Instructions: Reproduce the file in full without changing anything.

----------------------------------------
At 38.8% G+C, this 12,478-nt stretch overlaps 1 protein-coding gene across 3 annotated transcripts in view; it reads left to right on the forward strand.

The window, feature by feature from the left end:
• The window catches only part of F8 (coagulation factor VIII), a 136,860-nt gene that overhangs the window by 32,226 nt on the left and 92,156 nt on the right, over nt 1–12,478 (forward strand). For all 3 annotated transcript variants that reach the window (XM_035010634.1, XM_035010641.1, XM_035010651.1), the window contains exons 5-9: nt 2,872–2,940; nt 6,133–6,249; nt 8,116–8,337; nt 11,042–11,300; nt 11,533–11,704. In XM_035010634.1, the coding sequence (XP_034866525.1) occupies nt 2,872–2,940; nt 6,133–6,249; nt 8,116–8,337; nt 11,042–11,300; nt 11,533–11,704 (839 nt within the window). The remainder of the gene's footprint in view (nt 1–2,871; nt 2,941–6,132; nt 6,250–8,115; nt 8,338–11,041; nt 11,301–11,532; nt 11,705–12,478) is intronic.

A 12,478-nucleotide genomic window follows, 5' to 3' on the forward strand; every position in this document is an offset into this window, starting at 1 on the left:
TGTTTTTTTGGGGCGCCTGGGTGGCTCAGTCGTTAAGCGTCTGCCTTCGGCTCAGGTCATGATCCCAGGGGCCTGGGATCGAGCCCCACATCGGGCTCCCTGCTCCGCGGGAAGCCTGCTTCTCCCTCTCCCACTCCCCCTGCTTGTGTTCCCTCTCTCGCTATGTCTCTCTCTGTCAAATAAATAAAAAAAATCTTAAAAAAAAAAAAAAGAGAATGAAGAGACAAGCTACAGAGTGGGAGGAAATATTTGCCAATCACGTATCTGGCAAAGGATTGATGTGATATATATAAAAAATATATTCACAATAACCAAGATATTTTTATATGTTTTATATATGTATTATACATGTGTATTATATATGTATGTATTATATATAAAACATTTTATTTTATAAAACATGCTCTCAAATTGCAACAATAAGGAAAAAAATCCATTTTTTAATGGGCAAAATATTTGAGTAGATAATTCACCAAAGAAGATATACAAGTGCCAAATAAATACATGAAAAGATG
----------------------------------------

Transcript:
At 38.8% G+C, this 12,478-nt stretch overlaps 1 protein-coding gene across 3 annotated transcripts in view; it reads left to right on the forward strand.

The window, feature by feature from the left end:
• The window catches only part of F8 (coagulation factor VIII), a 136,860-nt gene that overhangs the window by 32,226 nt on the left and 92,156 nt on the right, over nt 1–12,478 (forward strand). For all 3 annotated transcript variants that reach the window (XM_035010634.1, XM_035010641.1, XM_035010651.1), the window contains exons 5-9: nt 2,872–2,940; nt 6,133–6,249; nt 8,116–8,337; nt 11,042–11,300; nt 11,533–11,704. In XM_035010634.1, the coding sequence (XP_034866525.1) occupies nt 2,872–2,940; nt 6,133–6,249; nt 8,116–8,337; nt 11,042–11,300; nt 11,533–11,704 (839 nt within the window). The remainder of the gene's footprint in view (nt 1–2,871; nt 2,941–6,132; nt 6,250–8,115; nt 8,338–11,041; nt 11,301–11,532; nt 11,705–12,478) is intronic.

A 12,478-nucleotide genomic window follows, 5' to 3' on the forward strand; every position in this document is an offset into this window, starting at 1 on the left:
TGTTTTTTTGGGGCGCCTGGGTGGCTCAGTCGTTAAGCGTCTGCCTTCGGCTCAGGTCATGATCCCAGGGGCCTGGGATCGAGCCCCACATCGGGCTCCCTGCTCCGCGGGAAGCCTGCTTCTCCCTCTCCCACTCCCCCTGCTTGTGTTCCCTCTCTCGCTATGTCTCTCTCTGTCAAATAAATAAAAAAAATCTTAAAAAAAAAAAAAAGAGAATGAAGAGACAAGCTACAGAGTGGGAGGAAATATTTGCCAATCACGTATCTGGCAAAGGATTGATGTGATATATATAAAAAATATATTCACAATAACCAAGATATTTTTATATGTTTTATATATGTATTATACATGTGTATTATATATGTATGTATTATATATAAAACATTTTATTTTATAAAACATGCTCTCAAATTGCAACAATAAGGAAAAAAATCCATTTTTTAATGGGCAAAATATTTGAGTAGATAATTCACCAAAGAAGATATACAAGTGCCAAATAAATACATGAAAAGATG